9May2017 Contextual Study

Perhaps the Asian witchcraft is not known than African witchcraft or European witchcraft, but it is still an important derivative of ancient witchcraft. A great example of how this can work is to look at Chinese conceptions of witchcraft. Even though the great mystical sages weren’t always martial artists, there was a clear belief that witchcraft and mind were connected.

Chinese witchcraft is deeply entrenched in elements of mysticism, religion and art. Its purpose is to curse one’s enemies using magic. Witches are often considered a humble career, and the ceremony is often performed by older women. Chinese witchcraft influenced Japanese onmyodo.


But unlike Chinese witchcraft, Japanese witchcraft is popular with people. This is the result of the different rulers of the two country governments. Since ancient times, the Chinese rulers like to put pressure and intimidation on the people so that they could consolidate the purpose of the rule.

However, the Japanese rulers liked to achieve the purpose of consolidating the rule by giving grace to the people and making people grateful to him. In Japan, the shamanistic religion Shinto has always been widely accepted along with Buddhism, so the Japanese never attached negative connotations to witchcraft, and the word “witch” may often be used with positive connotation in Japanese language. Whether it is used to suppress people or win over people, witchcraft is always indispensable for the rulers to control the country.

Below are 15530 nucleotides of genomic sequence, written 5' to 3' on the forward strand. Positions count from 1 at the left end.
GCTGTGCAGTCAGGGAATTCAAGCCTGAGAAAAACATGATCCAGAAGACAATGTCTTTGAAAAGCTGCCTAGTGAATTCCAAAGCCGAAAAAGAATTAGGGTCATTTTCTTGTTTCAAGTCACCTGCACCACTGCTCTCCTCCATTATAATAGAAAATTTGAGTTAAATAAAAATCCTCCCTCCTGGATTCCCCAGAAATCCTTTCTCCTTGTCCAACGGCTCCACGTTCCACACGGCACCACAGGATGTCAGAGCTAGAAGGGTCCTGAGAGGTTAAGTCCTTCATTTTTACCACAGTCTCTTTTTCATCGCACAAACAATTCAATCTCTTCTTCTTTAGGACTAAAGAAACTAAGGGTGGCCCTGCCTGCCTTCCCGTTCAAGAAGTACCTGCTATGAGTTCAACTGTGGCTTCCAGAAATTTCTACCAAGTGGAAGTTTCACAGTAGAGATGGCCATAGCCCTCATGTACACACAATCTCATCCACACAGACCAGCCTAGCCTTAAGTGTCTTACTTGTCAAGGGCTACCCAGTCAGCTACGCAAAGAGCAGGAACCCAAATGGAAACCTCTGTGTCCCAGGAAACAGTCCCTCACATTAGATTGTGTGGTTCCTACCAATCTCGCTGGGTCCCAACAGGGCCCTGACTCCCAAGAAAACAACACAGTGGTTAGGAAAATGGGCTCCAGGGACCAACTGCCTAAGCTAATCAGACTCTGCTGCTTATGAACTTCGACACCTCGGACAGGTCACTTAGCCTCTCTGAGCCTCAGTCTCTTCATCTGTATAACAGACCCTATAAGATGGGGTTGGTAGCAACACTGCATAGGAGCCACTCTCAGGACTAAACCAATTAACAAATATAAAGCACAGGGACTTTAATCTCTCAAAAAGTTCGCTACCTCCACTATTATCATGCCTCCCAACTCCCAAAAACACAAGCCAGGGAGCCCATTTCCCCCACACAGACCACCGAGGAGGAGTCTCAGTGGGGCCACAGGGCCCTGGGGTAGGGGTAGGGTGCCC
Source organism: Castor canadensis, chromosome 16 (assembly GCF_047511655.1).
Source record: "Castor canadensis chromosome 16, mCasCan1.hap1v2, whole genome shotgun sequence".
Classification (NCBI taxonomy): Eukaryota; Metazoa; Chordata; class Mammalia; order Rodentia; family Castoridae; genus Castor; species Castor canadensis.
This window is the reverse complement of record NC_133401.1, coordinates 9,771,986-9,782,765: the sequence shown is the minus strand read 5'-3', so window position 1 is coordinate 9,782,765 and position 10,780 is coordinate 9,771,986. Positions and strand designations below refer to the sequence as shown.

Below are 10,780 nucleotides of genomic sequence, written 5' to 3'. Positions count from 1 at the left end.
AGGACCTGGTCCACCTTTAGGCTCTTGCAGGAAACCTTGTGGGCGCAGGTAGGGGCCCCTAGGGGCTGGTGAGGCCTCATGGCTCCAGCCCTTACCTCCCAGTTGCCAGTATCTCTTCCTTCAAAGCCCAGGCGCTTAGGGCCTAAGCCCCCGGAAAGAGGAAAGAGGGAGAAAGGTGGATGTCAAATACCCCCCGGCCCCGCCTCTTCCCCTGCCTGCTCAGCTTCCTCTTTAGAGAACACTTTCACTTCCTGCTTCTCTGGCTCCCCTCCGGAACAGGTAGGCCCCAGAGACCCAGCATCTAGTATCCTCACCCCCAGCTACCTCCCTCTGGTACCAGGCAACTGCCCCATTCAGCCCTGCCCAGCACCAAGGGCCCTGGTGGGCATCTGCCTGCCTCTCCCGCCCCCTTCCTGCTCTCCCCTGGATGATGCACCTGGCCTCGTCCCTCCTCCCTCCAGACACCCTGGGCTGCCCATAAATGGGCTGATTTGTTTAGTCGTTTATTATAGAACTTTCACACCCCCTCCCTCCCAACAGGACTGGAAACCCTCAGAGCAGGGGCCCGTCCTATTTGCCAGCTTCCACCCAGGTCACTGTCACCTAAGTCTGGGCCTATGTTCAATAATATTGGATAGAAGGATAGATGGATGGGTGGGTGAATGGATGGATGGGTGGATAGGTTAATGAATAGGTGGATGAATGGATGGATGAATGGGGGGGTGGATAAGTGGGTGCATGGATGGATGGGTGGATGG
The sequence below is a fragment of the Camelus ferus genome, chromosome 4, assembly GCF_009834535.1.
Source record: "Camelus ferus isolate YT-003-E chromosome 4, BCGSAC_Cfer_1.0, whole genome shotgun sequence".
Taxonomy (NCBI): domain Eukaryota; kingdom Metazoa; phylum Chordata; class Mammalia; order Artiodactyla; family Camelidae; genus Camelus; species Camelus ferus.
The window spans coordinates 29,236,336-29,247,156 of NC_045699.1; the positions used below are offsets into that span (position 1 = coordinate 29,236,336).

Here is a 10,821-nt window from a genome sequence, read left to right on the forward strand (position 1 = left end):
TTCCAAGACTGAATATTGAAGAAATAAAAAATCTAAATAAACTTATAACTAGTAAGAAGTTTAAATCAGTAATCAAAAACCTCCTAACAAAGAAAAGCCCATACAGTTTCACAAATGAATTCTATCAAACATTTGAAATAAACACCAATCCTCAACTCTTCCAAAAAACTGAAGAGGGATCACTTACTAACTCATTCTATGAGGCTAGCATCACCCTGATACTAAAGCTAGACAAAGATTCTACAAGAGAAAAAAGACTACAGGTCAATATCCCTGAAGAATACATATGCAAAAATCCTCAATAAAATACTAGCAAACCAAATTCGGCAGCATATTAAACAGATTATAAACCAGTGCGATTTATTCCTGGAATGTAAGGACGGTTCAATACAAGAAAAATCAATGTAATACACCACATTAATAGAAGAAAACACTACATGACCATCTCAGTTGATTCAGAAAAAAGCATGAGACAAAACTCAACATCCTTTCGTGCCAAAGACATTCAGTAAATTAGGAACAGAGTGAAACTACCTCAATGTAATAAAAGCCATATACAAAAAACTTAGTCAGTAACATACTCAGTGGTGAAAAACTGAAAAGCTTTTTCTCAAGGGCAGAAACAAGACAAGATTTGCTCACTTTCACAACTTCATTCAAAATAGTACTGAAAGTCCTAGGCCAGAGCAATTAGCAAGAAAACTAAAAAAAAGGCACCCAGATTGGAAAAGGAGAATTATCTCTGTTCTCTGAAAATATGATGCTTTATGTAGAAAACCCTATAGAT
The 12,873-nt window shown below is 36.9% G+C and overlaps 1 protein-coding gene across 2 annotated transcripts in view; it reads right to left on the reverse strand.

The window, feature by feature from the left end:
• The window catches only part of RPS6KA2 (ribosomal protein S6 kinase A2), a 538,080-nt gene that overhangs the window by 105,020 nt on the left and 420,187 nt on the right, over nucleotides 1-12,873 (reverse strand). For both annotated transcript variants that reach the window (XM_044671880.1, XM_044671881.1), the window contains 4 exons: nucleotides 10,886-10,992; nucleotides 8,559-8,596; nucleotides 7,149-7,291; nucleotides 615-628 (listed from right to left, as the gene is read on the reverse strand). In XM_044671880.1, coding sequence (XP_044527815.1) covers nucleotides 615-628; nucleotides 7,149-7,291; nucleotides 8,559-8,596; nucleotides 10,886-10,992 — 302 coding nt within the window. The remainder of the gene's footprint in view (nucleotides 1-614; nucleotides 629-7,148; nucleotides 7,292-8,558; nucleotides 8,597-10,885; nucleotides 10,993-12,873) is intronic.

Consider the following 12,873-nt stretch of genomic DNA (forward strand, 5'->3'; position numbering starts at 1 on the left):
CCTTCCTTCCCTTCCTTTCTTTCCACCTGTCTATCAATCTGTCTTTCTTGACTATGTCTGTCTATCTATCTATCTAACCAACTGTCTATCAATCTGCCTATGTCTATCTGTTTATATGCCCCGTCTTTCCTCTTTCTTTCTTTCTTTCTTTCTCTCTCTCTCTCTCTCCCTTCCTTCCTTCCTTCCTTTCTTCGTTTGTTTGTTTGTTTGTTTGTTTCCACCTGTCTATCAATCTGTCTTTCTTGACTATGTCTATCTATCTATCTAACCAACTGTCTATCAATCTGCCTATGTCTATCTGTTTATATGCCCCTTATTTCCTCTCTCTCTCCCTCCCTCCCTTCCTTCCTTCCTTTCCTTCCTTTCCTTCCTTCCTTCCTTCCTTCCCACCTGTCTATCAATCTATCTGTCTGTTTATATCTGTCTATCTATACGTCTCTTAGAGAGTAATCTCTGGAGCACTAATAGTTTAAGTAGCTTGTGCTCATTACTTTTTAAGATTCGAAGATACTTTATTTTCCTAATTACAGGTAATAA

So in the north of Asia, witchcraft is an indispensable part of the ruling country as a connection between yin and yang religion. The people of North Asia worship its mystery. For them, witchcraft was also a foreign culture long time ago. However, for people in Southeast Asia, witchcraft is their unique noble culture.


Leave a Reply

Fill in your details below or click an icon to log in:

WordPress.com Logo

You are commenting using your WordPress.com account. Log Out /  Change )

Google+ photo

You are commenting using your Google+ account. Log Out /  Change )

Twitter picture

You are commenting using your Twitter account. Log Out /  Change )

Facebook photo

You are commenting using your Facebook account. Log Out /  Change )


Connecting to %s